Download
cinema style television n.
Skip this Video
Loading SlideShow in 5 Seconds..
Cinema-Style Television PowerPoint Presentation
Download Presentation
Cinema-Style Television

Cinema-Style Television

110 Views Download Presentation
Download Presentation

Cinema-Style Television

- - - - - - - - - - - - - - - - - - - - - - - - - - - E N D - - - - - - - - - - - - - - - - - - - - - - - - - - -
Presentation Transcript

  1. Cinema-Style Television UFVA - 2011 64TH Anniversary of Cinema-Style Television 70th Anniversary of Convergence

  2. EIC • Entertainment Industry Caucus • Professors with entertainment industry experience • Share insights from firsthand experience • Help professionals transition to academe

  3. Panel Objectives • To encourage program structures and attitudes that mirror professional practice in order to prepare students for professional careers • To understand cinema’s future in a convergent world by looking at its past

  4. Panelists • “Framing Cinema-Style Television” • Peter Kiwitt • Visiting Assistant Professor, RIT • (TV Director, Writer, Executive) • “The Evolution of Storytelling in American Television” • David Carren • Associate Professor, UT - Pan American • (TV Writer) • “Cinema and Television: The Career Swinging Door” • Diane Walsh • Associate Professor, University of the Arts • (TV Executive, Producer)

  5. Framing Cinema-Style Television Peter Kiwitt http://peterkiwitt.wordpress.com

  6. Film or Television? • Fantasy Island

  7. Film or Television? • Fantasy Island • Lost

  8. Theoretical Frame

  9. Theoretical Frame

  10. Theoretical Frame

  11. Theoretical Frame

  12. Theoretical Frame

  13. Theoretical Frame

  14. Theoretical Frame

  15. Theoretical Frame

  16. Historical Frame

  17. Historical Frame

  18. Historical Frame

  19. Historical Frame

  20. Historical Frame

  21. Historical Frame

  22. Semantic Frame “Radio Movies” (1923) “Television film” . . . “Tele film” . . . “Telefilm” (1944) “Episodic” (1971) “Single-camera” (1972) Also: “Hour” “Drama” “Film”

  23. Semantic Frame “Cinema-style”

  24. Convergent Frame

  25. Convergent Frame

  26. Convergent Frame

  27. Convergent Frame

  28. Cinema Form, Television Medium • Fantasy Island • Lost

  29. Cinema-Style Television • Fantasy Island • Lost

  30. Conclusions • The cinema form is a production practice independent of content, technology, exhibition, budget, length, or aspect ratio. • As both a form and a medium, cinema transcends digital driven convergence. • Students interested in making cinema-style television and new media are best served by studying cinema production.

  31. Conclusions • The cinema form is a production practice independent of content, technology, exhibition, budget, length, or aspect ratio. • As both a form and a medium, cinema transcends digital driven convergence. • Students interested in making cinema-style television and new media are best served by studying cinema production.

  32. Conclusions • The cinema form is a production practice independent of content, technology, exhibition, budget, length, or aspect ratio. • As both a form and a medium, cinema transcends digital driven convergence. • Students interested in making cinema-style television and new media are best served by studying cinema production.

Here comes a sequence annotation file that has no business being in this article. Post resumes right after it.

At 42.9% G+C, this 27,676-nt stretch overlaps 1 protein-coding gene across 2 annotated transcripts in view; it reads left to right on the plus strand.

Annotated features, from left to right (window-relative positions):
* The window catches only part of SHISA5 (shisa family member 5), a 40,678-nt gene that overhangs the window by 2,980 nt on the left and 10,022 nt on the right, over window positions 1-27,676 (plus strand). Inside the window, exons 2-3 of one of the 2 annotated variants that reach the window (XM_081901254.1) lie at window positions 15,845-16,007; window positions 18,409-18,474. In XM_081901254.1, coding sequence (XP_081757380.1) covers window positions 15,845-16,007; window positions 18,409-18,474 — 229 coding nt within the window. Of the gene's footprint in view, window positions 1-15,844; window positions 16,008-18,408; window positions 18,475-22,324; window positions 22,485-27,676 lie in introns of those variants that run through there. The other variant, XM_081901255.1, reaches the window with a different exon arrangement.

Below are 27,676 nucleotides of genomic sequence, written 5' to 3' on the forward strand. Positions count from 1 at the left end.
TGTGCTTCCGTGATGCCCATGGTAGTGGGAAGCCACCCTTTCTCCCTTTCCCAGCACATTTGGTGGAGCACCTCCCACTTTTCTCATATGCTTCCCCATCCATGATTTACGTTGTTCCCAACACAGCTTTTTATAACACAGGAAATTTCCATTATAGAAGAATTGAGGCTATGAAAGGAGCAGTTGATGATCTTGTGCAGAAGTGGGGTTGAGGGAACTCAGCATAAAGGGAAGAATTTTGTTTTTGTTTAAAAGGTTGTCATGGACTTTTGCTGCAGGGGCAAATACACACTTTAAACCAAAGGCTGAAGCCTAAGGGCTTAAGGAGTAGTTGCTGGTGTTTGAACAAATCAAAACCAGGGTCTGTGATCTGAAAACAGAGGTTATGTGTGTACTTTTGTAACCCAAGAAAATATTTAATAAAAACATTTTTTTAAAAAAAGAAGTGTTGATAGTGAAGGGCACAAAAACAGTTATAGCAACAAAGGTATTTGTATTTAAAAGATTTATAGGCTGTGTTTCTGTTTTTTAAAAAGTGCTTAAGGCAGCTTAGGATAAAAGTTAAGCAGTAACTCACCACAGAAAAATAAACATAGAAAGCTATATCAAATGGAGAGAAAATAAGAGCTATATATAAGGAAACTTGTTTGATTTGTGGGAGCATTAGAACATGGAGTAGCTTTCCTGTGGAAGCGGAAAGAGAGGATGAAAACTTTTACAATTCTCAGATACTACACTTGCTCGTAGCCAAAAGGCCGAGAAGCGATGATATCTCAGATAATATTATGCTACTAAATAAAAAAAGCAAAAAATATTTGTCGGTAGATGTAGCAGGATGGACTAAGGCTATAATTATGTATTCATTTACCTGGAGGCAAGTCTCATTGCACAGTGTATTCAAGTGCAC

33. Framing Cinema-Style Television Peter Kiwitt http://peterkiwitt.wordpress.com/what-is-cinema

  34. Cinema-Style Television Roundtable

  35. Addendum

  36. Historical Frame

  37. Semantic Frame “Motion pictures” (1915)“Cinema” (1918) “Film” (1920)

  38. Semantic Frame “Television” (1900)“Radio vision” (1923) “Radio movies” (1923)

  39. Semantic Frame

  40. Semantic Frame

  41. Semantic Frame

  42. Convergent Frame

  43. Convergent Frame

  44. Selected Chronology • 1878: First telephone Exchange; Telephonoscope cartoon • 1884: Paul Nipkow invents Nipkow disc (for mechanical TV) • 1895: “Trick” stop-camera in Mary Queen of Scots • 1894: C. Francis Jenkins projectS first moving images in US; he also publishes his first article on “transmitting pictures by electricity” • 1897: Joseph J. Thomson invents CRT (for electronic TV)

  45. Selected Chronology • 1900: ConstantinPerskyi coins “television” at the International Electricity Congress (translated from German to Russian to French to English) • 1906: Animation (Humorous Phases Of Funny Faces) • 1908: Traditional animation (Fantasmagorie) • 1916: Jenkins founds SMPE (becomes SMPTE in 1950) • 1920: Radio

  46. Selected Chronology • 1923: Jenkins articulates differences between “television,” “radio vision,” and “radio movies” • 1925: First public demonstrations of television (Baird and Jenkins). • 1928: First licensed experimental broadcasts (W2XB GE, W3XK Jenkins); David Sarnoff also predicts “radio television” and “radiomovies” • 1932: First experimental all electronic broadcasts (W3XE). • 1933: W6XAO airs original news film of earthquake

  47. Selected Chronology • 1939: First movie to air on TV (The Heart of New York) • 1941: Commercial broadcasting begins • 1944: MGM theatrical newsreel Patrolling the Ether premiers on TV • 1956: First practical videotape • 1965: First affordable consumer video; video art

  48. Selected Chronology • 1967: Portable consumer video; timecode editing introduced • 1973: 2D computer animation • 1976: 3D computer animation; portable broadcast video (field production) • 1986: Digital video • 2000: 24p video (Sony F900)

  49. “Episodic . . .” • 1948: “. . . Series” (Radio) • 1968: “. . . Television” (All) • 1971: “. . . Series“ (Cinema) • 1974: “. . . Television” (Cinema) • 1983: “. . . Show” (Cinema) • 1986: “. . . Production” (Cinema)